Predictions horribly go wrong

News Bharati    06-Jan-2020 13:57:54 PM   
Total Views |

wro_1  H x W: 0

There are many futurists - analysts, spokespersons, poll pundits and media houses, particularly in India - who attempt to predict how future events and developments will shape future prospects of individuals, communities, societies, nations and regions and their interplay on each other.

Futurists claim that around 85% of their predictions come true. Also, many among them opine that predictions reflect “explicit, reasoned, self-aware opinions” that “should lessen the chance of surprise and provide a sounder basis for long-range decision-making.” In contrast, some others believe that predictions may be taken with a pinch of salt.

Inevitably, majority of them go horribly wrong in India, particularly in politics. The reason is simple – “Even one week is too long a time in Indian politics” is the common euphemism invoked to highlight bizarre changes that take place.

Not only the “Aya Rams, Gaya Rams” phenomena is no longer an exception; but an accepted norm in today’s vicious politics. Political representatives change their loyalties to parties if they do not get coveted ministerial berths.

Even political parties abandon pre-poll alliances and forge post poll alliances like what has happened recently in Maharashtra sans convergence of ideologies.

For the sake of somehow grabbing and retaining power, political leaders and parties, without exception, can stoop to lowest levels of treachery and intrigue sans ethics, morals and values.

All one can predict in the emerging Indian environment with certainty is that political rivals will be at each other throats and indulge in condemning each other invoking ‘no-holds barred’ means and ways through lies, fake and fabricated news through the craze and maize of internet and social media networks.

In reality today, vicious politics are being played sans constructive and creative ideas and ideologies mostly on disruptive and destructive course based on chaotic policies of “Divide and Rule”.

Consequently, peace will become the victim. For sure, 2020 will be a year of waves of major manufactured protests even on minor issues. Protest and counter protests over CAA, NPR and NCR will continue.

Political instability will be its fallout. Also, political paralysis may be likely prospect. “Good Governance”, rather “Effective Governance”, so vital to promote and consolidate unity for national integration, growth and development will be adversely affected.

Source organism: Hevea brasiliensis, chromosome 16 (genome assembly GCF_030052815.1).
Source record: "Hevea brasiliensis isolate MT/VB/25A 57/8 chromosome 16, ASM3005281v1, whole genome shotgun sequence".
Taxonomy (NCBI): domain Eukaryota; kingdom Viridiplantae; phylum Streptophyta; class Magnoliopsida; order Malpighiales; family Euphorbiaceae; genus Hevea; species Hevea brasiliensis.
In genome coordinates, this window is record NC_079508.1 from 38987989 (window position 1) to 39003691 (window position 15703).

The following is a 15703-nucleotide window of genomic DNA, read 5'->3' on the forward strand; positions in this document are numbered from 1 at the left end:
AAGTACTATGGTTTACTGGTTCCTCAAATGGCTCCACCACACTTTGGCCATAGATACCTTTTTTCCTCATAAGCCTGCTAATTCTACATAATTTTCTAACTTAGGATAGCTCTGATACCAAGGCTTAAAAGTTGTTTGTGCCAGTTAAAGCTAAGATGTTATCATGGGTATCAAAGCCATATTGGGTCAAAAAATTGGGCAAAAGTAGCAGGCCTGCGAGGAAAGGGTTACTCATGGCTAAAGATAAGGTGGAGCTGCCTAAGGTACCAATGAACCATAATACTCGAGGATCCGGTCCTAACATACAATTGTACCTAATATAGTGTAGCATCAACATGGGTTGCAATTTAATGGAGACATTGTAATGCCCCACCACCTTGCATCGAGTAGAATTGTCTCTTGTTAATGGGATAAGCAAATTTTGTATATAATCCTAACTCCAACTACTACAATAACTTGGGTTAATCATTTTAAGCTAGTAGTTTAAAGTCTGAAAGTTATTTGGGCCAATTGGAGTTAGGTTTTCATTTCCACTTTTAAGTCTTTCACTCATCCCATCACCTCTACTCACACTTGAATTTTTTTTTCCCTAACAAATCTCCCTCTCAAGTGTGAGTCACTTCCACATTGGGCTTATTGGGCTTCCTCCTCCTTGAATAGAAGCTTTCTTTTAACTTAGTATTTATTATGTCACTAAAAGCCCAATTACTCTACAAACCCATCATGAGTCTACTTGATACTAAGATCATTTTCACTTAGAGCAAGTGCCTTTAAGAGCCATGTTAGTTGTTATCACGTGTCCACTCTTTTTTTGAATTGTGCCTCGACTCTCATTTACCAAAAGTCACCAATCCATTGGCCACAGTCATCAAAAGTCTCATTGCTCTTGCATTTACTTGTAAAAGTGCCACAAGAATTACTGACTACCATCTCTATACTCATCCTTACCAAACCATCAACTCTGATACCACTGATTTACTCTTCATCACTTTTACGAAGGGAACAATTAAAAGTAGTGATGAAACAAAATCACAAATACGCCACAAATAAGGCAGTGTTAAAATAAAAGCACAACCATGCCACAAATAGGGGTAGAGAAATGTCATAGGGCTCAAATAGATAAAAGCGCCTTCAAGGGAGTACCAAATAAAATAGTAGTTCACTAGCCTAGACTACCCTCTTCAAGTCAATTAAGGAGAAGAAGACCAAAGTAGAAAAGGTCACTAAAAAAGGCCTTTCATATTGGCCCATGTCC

On possible elections outcomes, Arvind Kejriwal’s Aam Admi Party may retain power in the forthcoming elections for the State Assembly elections but certainly not win with the roller-coaster majority that they got in 1995 elections.

At the same time, it is too premature to predict on the outcome of Bihar elections scheduled in the later-half of the year.

On the external security threat fronts, there is unlikely to be any major escalation on the Sino-Indian border. Neither country can ill afford to escalate the situation into a full scale war. However, minor transgressions in disputed areas may take place, but the situation defused through flag meetings or Summits.

Strategic confrontation with Pakistan will continue as hither to fore what with trans-border terror strikes sponsored and perpetrated by state and non-state actors.

On the internal security threat concerns of the NE, early settlement of long pending Naga peace talks – a thorny issue – may remain a contentious issue. The Naga rebels headed by Muivah will not retract from their demand of merger of Tangkhul areas in Manipur.

Furthermore, the State of Assam may remain politically disturbed due to Bodo and the Bengali immigrant problems in the Southern districts.

And, there will be no let-up in the sporadic strikes by the left extremists under overt urban ideologues guidance.

Next, unless the Supreme Court passes the verdict in the Review Petitions on Ram Mandir issue, the foundation laying ceremony will be held as early as possible. Furthermore, the Sabarimala controversy over the entry of women will remain a contentious issue.

On the economic front, the GDP growth rate, despite all reforms, may remain below 6%. For it is not so easy to recover from the low of 4.5% despite financial reforms and mega infrastructure schemes in pipe line. And, it depends also on the vagaries of weather during 2020. For agricultural incomes of the rural sector boosts consumption that holds the key to consumption. Unemployment will remain a major problem.